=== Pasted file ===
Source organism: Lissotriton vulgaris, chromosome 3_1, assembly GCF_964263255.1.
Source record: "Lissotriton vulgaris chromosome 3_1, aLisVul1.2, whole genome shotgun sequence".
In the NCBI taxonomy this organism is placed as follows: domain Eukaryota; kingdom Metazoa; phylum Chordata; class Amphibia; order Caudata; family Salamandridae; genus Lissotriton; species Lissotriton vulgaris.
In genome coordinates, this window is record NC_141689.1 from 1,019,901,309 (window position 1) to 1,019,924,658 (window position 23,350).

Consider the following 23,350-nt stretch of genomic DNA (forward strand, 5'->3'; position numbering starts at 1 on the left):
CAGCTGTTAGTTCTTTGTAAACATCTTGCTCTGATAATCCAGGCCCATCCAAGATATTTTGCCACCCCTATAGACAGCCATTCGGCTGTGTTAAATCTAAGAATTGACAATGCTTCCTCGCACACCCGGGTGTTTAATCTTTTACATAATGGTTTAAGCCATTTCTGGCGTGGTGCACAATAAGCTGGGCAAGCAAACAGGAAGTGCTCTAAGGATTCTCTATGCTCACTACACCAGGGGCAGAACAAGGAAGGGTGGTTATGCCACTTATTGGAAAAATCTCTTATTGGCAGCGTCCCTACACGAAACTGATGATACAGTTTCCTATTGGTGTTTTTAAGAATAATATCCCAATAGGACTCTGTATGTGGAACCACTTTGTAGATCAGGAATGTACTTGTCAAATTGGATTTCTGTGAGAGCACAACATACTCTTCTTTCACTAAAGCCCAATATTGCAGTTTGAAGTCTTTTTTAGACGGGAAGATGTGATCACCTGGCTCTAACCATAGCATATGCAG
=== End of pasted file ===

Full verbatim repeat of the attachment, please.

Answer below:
Source organism: Lissotriton vulgaris, chromosome 3_1, assembly GCF_964263255.1.
Source record: "Lissotriton vulgaris chromosome 3_1, aLisVul1.2, whole genome shotgun sequence".
In the NCBI taxonomy this organism is placed as follows: domain Eukaryota; kingdom Metazoa; phylum Chordata; class Amphibia; order Caudata; family Salamandridae; genus Lissotriton; species Lissotriton vulgaris.
In genome coordinates, this window is record NC_141689.1 from 1,019,901,309 (window position 1) to 1,019,924,658 (window position 23,350).

Consider the following 23,350-nt stretch of genomic DNA (forward strand, 5'->3'; position numbering starts at 1 on the left):
CAGCTGTTAGTTCTTTGTAAACATCTTGCTCTGATAATCCAGGCCCATCCAAGATATTTTGCCACCCCTATAGACAGCCATTCGGCTGTGTTAAATCTAAGAATTGACAATGCTTCCTCGCACACCCGGGTGTTTAATCTTTTACATAATGGTTTAAGCCATTTCTGGCGTGGTGCACAATAAGCTGGGCAAGCAAACAGGAAGTGCTCTAAGGATTCTCTATGCTCACTACACCAGGGGCAGAACAAGGAAGGGTGGTTATGCCACTTATTGGAAAAATCTCTTATTGGCAGCGTCCCTACACGAAACTGATGATACAGTTTCCTATTGGTGTTTTTAAGAATAATATCCCAATAGGACTCTGTATGTGGAACCACTTTGTAGATCAGGAATGTACTTGTCAAATTGGATTTCTGTGAGAGCACAACATACTCTTCTTTCACTAAAGCCCAATATTGCAGTTTGAAGTCTTTTTTAGACGGGAAGATGTGATCACCTGGCTCTAACCATAGCATATGCAG